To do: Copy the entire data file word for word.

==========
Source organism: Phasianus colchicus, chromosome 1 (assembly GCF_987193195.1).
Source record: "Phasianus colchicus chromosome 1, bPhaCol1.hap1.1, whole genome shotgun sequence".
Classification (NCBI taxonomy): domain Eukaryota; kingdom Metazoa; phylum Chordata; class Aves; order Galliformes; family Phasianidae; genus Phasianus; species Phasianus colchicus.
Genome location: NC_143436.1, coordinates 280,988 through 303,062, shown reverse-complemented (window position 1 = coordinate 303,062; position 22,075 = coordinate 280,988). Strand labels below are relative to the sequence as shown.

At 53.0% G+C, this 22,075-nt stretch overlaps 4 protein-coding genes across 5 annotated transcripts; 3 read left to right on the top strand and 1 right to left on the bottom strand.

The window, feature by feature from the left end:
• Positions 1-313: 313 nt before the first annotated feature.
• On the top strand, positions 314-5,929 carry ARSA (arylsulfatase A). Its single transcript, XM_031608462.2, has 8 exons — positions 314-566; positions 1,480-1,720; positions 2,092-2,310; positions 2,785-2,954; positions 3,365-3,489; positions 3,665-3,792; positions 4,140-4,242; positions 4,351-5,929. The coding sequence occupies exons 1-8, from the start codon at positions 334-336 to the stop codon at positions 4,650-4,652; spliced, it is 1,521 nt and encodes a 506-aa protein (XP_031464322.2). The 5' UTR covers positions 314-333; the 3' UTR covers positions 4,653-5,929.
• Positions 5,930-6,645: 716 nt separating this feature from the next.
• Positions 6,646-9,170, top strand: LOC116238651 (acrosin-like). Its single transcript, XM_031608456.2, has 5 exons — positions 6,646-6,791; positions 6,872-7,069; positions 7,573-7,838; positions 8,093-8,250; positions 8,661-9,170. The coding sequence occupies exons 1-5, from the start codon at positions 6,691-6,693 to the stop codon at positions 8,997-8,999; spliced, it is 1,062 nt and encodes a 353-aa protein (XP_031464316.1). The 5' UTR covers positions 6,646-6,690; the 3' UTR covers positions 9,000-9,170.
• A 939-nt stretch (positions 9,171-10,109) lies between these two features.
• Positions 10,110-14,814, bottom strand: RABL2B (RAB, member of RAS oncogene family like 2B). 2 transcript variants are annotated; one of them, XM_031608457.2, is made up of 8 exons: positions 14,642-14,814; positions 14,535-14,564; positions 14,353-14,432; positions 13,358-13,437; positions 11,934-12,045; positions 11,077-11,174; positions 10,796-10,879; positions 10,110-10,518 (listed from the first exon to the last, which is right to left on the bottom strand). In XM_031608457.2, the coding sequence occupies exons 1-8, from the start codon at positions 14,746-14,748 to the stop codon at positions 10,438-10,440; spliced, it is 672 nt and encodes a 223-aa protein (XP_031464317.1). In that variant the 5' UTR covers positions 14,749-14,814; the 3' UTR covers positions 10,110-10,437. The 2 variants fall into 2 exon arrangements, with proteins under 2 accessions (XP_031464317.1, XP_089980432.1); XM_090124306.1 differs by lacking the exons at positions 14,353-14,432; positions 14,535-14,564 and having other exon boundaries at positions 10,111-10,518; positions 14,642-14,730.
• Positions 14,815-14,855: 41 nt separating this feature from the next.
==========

Source organism: Phasianus colchicus, chromosome 1 (assembly GCF_987193195.1).
Source record: "Phasianus colchicus chromosome 1, bPhaCol1.hap1.1, whole genome shotgun sequence".
Classification (NCBI taxonomy): domain Eukaryota; kingdom Metazoa; phylum Chordata; class Aves; order Galliformes; family Phasianidae; genus Phasianus; species Phasianus colchicus.
Genome location: NC_143436.1, coordinates 280,988 through 303,062, shown reverse-complemented (window position 1 = coordinate 303,062; position 22,075 = coordinate 280,988). Strand labels below are relative to the sequence as shown.

At 53.0% G+C, this 22,075-nt stretch overlaps 4 protein-coding genes across 5 annotated transcripts; 3 read left to right on the top strand and 1 right to left on the bottom strand.

The window, feature by feature from the left end:
• Positions 1-313: 313 nt before the first annotated feature.
• On the top strand, positions 314-5,929 carry ARSA (arylsulfatase A). Its single transcript, XM_031608462.2, has 8 exons — positions 314-566; positions 1,480-1,720; positions 2,092-2,310; positions 2,785-2,954; positions 3,365-3,489; positions 3,665-3,792; positions 4,140-4,242; positions 4,351-5,929. The coding sequence occupies exons 1-8, from the start codon at positions 334-336 to the stop codon at positions 4,650-4,652; spliced, it is 1,521 nt and encodes a 506-aa protein (XP_031464322.2). The 5' UTR covers positions 314-333; the 3' UTR covers positions 4,653-5,929.
• Positions 5,930-6,645: 716 nt separating this feature from the next.
• Positions 6,646-9,170, top strand: LOC116238651 (acrosin-like). Its single transcript, XM_031608456.2, has 5 exons — positions 6,646-6,791; positions 6,872-7,069; positions 7,573-7,838; positions 8,093-8,250; positions 8,661-9,170. The coding sequence occupies exons 1-5, from the start codon at positions 6,691-6,693 to the stop codon at positions 8,997-8,999; spliced, it is 1,062 nt and encodes a 353-aa protein (XP_031464316.1). The 5' UTR covers positions 6,646-6,690; the 3' UTR covers positions 9,000-9,170.
• A 939-nt stretch (positions 9,171-10,109) lies between these two features.
• Positions 10,110-14,814, bottom strand: RABL2B (RAB, member of RAS oncogene family like 2B). 2 transcript variants are annotated; one of them, XM_031608457.2, is made up of 8 exons: positions 14,642-14,814; positions 14,535-14,564; positions 14,353-14,432; positions 13,358-13,437; positions 11,934-12,045; positions 11,077-11,174; positions 10,796-10,879; positions 10,110-10,518 (listed from the first exon to the last, which is right to left on the bottom strand). In XM_031608457.2, the coding sequence occupies exons 1-8, from the start codon at positions 14,746-14,748 to the stop codon at positions 10,438-10,440; spliced, it is 672 nt and encodes a 223-aa protein (XP_031464317.1). In that variant the 5' UTR covers positions 14,749-14,814; the 3' UTR covers positions 10,110-10,437. The 2 variants fall into 2 exon arrangements, with proteins under 2 accessions (XP_031464317.1, XP_089980432.1); XM_090124306.1 differs by lacking the exons at positions 14,353-14,432; positions 14,535-14,564 and having other exon boundaries at positions 10,111-10,518; positions 14,642-14,730.
• Positions 14,815-14,855: 41 nt separating this feature from the next.